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Figure 112: Select all the available attributes .....................................................................................56 Figure 113: Select the layout tab ........................................................................................................57 Figure 114: Delete the DefaultTextView UI element...........................................................................57 Figure 115: Select Insert Child from the right-click menu in the Outline View .................................57 Figure 116: Select the Group UI element ...........................................................................................58 Figure 117: Give the Group UI element a title ....................................................................................58 Figure 118: Use the template wizard to rapidly add UI elements .......................................................58 Figure 119: Select which context attributes need to be visualised .....................................................59 Figure 120: Change the table column text ..........................................................................................59 Figure 121: Layout of the first table column in the view editor............................................................60 Figure 122: Select the Button UI element ...........................................................................................60 Figure 123: Changing the properties of the Button UI element ..........................................................60 Figure 124: Creating an action object to link a client side event with a server side response ...........61 Figure 125: Save all your work so far .................................................................................................61 Figure 126: Open the Java editor for the view controller ....................................................................62 Figure 127: Finding the model objects full package name.................................................................63 Figure 128: Rebuild the whole Web Dynpro DC .................................................................................64 Figure 129: Deploy new archive and run ............................................................................................64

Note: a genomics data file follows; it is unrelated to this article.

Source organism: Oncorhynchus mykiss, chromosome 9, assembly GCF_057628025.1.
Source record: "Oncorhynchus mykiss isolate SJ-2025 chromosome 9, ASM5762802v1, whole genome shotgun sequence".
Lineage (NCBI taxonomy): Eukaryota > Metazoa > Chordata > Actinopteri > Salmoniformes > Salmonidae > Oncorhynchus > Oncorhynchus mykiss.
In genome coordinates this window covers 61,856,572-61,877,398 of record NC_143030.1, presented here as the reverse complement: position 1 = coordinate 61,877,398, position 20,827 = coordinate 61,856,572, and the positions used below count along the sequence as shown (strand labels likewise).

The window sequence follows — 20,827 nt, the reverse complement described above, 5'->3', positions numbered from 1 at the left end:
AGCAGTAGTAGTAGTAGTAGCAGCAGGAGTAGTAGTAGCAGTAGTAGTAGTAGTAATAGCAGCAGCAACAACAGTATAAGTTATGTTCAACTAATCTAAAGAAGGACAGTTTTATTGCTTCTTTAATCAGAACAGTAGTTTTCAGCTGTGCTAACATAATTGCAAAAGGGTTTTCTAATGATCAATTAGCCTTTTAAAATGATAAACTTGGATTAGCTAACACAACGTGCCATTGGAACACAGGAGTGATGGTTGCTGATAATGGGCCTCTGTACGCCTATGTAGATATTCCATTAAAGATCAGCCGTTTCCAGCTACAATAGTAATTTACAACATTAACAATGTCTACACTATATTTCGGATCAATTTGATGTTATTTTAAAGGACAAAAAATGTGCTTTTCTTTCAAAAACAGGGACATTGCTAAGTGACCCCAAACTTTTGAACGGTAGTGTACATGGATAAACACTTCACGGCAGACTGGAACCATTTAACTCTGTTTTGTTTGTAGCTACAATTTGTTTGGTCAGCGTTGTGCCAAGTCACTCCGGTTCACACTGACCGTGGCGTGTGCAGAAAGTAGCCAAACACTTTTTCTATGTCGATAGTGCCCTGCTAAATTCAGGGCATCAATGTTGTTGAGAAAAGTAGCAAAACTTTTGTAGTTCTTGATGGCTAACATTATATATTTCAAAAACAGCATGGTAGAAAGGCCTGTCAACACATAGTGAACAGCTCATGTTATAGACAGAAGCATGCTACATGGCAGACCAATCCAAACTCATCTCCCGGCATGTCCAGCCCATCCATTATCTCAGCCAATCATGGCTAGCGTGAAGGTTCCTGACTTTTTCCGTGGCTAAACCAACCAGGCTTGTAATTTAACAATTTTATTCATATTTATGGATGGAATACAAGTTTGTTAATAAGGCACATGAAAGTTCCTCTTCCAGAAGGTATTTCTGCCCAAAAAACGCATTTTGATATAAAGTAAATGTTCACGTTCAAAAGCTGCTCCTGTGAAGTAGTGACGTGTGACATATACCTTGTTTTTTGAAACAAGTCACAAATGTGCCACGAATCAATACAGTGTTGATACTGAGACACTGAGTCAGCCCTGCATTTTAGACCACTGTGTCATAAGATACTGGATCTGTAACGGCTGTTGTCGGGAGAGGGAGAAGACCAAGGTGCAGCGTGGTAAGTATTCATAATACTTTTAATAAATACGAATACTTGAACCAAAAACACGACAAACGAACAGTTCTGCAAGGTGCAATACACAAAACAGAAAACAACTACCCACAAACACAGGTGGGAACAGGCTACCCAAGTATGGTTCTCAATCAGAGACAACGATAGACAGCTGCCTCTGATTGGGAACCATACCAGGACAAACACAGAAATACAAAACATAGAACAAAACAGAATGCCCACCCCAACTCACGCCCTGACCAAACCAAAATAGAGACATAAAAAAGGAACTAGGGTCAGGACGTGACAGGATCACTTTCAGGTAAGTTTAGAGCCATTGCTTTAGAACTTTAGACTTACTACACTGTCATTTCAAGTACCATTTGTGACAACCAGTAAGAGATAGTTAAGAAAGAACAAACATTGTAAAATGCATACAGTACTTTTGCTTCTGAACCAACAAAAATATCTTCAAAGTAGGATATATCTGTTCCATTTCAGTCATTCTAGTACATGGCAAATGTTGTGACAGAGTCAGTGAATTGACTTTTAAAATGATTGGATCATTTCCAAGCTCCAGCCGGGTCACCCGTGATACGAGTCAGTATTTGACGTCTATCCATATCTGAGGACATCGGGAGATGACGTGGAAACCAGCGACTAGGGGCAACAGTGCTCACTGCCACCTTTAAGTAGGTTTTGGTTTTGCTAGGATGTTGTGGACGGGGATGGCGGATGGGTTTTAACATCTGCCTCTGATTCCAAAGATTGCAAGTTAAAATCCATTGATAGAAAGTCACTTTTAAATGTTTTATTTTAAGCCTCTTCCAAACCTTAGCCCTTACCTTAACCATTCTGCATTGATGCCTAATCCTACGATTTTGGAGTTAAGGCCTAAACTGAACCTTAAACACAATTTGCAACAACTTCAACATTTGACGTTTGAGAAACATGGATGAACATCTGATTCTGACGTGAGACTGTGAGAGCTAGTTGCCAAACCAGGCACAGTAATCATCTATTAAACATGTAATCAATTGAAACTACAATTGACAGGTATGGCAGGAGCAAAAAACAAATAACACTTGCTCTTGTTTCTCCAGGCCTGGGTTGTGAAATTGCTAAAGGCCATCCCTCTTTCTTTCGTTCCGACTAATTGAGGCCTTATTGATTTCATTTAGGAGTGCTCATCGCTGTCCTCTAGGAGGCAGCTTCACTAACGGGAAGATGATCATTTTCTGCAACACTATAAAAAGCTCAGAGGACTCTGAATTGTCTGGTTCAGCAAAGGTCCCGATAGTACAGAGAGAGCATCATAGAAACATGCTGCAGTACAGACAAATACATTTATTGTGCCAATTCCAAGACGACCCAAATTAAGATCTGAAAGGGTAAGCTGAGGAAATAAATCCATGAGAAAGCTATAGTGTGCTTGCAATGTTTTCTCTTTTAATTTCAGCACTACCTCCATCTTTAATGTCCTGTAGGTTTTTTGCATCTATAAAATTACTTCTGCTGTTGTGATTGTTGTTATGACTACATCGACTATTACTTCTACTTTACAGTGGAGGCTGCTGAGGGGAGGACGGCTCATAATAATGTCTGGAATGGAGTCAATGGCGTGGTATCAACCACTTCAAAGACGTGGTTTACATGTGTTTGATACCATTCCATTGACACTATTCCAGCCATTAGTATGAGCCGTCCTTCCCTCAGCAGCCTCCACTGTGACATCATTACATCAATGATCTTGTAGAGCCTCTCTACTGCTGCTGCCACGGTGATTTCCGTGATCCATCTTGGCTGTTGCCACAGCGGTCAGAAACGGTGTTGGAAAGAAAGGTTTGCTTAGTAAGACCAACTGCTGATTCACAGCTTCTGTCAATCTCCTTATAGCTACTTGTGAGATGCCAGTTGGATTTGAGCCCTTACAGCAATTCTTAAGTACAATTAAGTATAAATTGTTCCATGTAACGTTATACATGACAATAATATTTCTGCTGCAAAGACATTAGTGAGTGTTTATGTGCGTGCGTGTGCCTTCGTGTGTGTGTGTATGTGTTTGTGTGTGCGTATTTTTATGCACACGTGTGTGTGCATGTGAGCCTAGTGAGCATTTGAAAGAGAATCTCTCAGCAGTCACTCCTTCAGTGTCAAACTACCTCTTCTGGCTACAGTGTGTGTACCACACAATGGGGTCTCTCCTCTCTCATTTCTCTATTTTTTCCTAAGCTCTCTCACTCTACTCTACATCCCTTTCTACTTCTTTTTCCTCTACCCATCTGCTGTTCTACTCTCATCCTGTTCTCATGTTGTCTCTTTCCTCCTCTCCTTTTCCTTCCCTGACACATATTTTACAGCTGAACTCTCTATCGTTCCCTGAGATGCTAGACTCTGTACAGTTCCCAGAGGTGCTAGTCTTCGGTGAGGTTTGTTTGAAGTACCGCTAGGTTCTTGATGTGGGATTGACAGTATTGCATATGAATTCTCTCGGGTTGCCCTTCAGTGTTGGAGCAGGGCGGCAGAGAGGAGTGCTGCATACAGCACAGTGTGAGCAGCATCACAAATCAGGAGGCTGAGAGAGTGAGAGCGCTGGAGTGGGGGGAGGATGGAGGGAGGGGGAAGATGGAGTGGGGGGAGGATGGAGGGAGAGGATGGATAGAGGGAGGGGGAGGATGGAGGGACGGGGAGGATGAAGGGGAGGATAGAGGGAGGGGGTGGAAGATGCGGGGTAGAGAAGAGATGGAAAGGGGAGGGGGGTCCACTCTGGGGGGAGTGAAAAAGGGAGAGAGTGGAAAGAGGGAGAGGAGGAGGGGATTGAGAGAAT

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1 About the Author


Armand Wilson has over 17 years of software development experience including more than eight years developing large distributed applications using Java and over four years developing J2EE applications. He brings extensive RDBMS experience including four years experience from Informix and Oracle in database and application server development. Armand joined SAP in February 2002, starting in the role of managing J2EE support in Palo Alto for North and South America. During the last five years, Armand has worked in the NetWeaver Regional Implementation Group (RIG) and Product Management support for the SAP NetWeaver Foundation including SAP NetWeaver AS, SAP NetWeaver Portal, Web Dynpro, CAF, SOA, and software security development. He can be reached at armand.wilson@sap.com.

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2 Create Dictionary Project and Database Table


2.1 Create Dictionary Project 1. Open the Dictionary perspective in the NetWeaver Developer Studio (NWDS):

Figure 1: Choosing a new perspective in the NWDS

Figure 2: Select the Dictionary perspective

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2. Create a new local development component of type Development Component and select the Next button:

Figure 3: Select Other from the New side bar menu

Figure 4: Select Development Component

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3. Select Dictionary for the type of development component (DC) and select the Next button:

Figure 5: Choose the DC type

4. Expand the node, LocalDevelopment and select MyComponents and the Next button:

Figure 6: Choose the Software Component

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5. Name the component posdictionary and select Next and then the Finish buttons: